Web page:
Morrow is set up as an interesting foil, but the core of his being seems summed up in a few mere sentences – Catholic, popular, family man. Got it. However this intro comes after he blows apart 5 armed robbers (none of whom have hostages) in a grocery store. It takes 5 armed men to rob a food outlet? Did they think they were walking into Fort Knox? That rash action seems at odds with Morrow’s fatherly demeanour, but then again, maybe those strong arm tactics won him that 60% crime decrease. Again, if Morrow disposes with all bad guys with the same cold manner that Nemesis uses against everybody, that conflict could be interesting, but it’s something that has yet to reveal itself.
Nemesis doesn’t scream of originality. We’ve seen all this before in any Punisher series in the last 10 years, but Millar does have a track record that requires our trust in what he’s setting up here. Like Kick-Ass there is the feeling that something special is being created and we’re in on the ground floor, before Hollywood brings it to everyone’s attention, which may just happen if Millar’s wonderfully honest afterword is anything to go by.
Steve McNiven’s art isn’t as detailed as his Civil War and Wolverine: Old Man Logan work. He’s doing his own inking here so there’s less spectacle and more simplicity. The mass destruction just doesn’t have the same visual impact it should. Nemesis’ costume is perhaps comics’ most simple yet, with just a white body suit and mask. No room for holsters, even? Perhaps he really is super if he doesn’t need a utility belt, or even room for spare ammo. However, the contrast of blood on the plain white suit, plus the use of white instead of black to represent evil, I guess was enough of an impetus to create it.
Nemesis obviously knows Morrow (even if the reverse isn’t true) and via the we’ve-seen-it-before approach of terrorising the city through a TV broadcast calls his latest attack, “revenge for a stolen childhood,” and refers to himself as, “the black sheep of the Anderson family.” Those narrative hints and the promise of more Millar/McNiven magic is more than enough for now to keep me around on this new series.
I have an interview at Broken Frontier with writer Joe Harris about his career as a screenwriter of horror films, his stint at Marvel a few years ago and his new series, Ghost Projekt from Oni Press. Ghost Projekt debuted recently and is a great thrilling series. Steve Rolston’s art is equally creepy, and Dean Trippe’s colours just give a suitably eerie feel to the pages. Go and grab it now.
Oh yeah. This film, along with next month’s Kick Ass will again show the world the awesome diversity inherent in my beloved medium of comics. Directed by Brit Edgar Wright (Shaun of the Dead, Hot Fuzz) and starring everyone’s favourite downtrodden gent Michael Cera as the titular hero who must defeat 7 evil ex-boyfriends to win the woman of his dreams, the long awaited trailer shows much promise. With slacker humour, video game design and all conquering charm it looks as good as I (and countless other fans of Bryan Lee O’Malley’s series from Oni Press) hoped. Behold the splendour and then wait for the film until August 13.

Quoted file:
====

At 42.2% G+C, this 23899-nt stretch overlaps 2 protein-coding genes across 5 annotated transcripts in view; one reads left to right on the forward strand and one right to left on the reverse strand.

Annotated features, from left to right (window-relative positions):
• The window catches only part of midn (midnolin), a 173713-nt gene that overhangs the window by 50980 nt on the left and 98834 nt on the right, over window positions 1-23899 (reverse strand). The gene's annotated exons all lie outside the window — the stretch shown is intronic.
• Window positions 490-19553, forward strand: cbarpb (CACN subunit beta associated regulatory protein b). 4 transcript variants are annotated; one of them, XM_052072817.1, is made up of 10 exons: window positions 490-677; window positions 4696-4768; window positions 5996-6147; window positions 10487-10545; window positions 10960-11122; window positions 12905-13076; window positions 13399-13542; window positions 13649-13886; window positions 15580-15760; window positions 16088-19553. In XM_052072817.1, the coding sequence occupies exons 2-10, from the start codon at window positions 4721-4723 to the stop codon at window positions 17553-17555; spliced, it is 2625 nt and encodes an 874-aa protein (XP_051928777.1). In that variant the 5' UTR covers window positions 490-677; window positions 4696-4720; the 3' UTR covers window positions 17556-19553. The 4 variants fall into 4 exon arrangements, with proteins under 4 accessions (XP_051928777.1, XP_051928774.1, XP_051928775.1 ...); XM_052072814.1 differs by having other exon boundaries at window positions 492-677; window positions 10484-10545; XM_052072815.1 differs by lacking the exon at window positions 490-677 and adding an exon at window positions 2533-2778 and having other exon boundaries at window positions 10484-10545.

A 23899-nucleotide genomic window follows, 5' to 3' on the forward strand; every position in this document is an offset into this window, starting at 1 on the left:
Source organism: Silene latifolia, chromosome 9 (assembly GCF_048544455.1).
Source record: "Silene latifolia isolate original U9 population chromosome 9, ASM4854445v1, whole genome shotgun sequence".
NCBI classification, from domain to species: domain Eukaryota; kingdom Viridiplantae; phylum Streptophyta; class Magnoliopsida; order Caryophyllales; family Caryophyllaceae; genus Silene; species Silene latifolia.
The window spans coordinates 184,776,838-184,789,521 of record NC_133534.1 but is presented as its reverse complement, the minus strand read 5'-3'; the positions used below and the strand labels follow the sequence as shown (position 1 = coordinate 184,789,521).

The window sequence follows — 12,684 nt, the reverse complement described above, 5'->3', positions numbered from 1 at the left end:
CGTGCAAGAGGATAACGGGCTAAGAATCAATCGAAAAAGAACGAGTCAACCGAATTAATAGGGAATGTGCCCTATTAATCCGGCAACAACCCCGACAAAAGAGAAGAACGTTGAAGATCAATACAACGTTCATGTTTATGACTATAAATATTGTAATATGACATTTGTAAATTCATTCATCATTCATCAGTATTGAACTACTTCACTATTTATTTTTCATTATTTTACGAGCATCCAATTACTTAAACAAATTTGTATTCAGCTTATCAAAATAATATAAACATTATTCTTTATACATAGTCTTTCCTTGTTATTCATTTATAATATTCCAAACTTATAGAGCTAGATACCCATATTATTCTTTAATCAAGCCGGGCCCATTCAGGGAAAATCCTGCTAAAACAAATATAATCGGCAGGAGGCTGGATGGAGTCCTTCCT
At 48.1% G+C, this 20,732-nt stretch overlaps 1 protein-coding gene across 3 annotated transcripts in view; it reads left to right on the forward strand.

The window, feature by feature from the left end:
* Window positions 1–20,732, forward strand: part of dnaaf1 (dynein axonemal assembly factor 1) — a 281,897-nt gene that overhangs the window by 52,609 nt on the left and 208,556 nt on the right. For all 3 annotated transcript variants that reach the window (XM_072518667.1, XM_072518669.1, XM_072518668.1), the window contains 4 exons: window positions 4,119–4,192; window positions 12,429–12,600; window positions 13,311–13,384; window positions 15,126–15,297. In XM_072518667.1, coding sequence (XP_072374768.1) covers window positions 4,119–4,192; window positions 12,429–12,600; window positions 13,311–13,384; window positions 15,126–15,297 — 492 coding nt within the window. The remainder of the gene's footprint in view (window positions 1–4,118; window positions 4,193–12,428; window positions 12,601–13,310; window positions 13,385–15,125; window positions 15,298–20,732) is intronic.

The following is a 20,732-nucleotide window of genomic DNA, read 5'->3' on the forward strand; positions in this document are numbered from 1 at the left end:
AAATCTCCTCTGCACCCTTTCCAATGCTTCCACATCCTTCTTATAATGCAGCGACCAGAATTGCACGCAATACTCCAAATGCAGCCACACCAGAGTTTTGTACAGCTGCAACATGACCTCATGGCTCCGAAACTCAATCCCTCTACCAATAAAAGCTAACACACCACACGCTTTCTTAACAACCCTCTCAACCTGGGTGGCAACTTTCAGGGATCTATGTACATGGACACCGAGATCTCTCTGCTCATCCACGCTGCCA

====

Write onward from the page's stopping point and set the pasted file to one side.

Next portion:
I used to love reading the X-Men titles in the early ’90s, as the team was so international. The different accents (Nightcrawler’s German, Colossus’ Russian, Rogues’ Southern,etc) were all handled superbly and it served to give the book a real global flavour. Image’s new Guardians of the Globe series looks to offer up more ethnicity, as the name suggests. Image sent sneaky teaser images last week, seemingly revealing who the new members of the super team would be, including Barack Obama and Harry Potter. Huh?! Of course, it was all a nice in-joke, referencing Marvel’s earlier teasers revealing their new Avengers team.
Now, the real Guardians are making their presence known. The latest one (after Outrun and Brit) is, a new character I believe, called Kaboomerang. With his”yeah mate,” quote and earthen colour scheme I assume he’s an Australian, and and Aboriginal. Now, as an Aussie myself I can say that yes, I say “mate,” and I have thrown a boomerang in my time, but really? The only other Australian character in mainstream comics I can think of is the (now deceased) member of Flash’s Rogues Gallery. Yep, Captain Boomerang, an overweight stereotype who threw boomerangs and wore a handkerchief around his neck.
Granted, Kaboomerang, by the ridiculously yet somehow cool name alone seems to be a tongue in cheek character created with a sense of humour. Thanks must also go to writer Robert Kirkman for putting an Aboriginal hero in a superhero team, as Gateway, the Aboriginal mutant who sometimes aided the X-Men hasn’t been seen in years.
To celebrate May 7′s Iron Man 2 Marvel are allowing Tony Stark to get all the attention on a few variant covers of their upcoming titles. Details below.
Marvel Unveils New IRON MAN BY DESIGN Variant Covers
Get a look at Iron Man like you’ve never seen him before! Marvel is proud to unveil even more of the stunning Iron Man By Design variant covers by some of the top artists of today!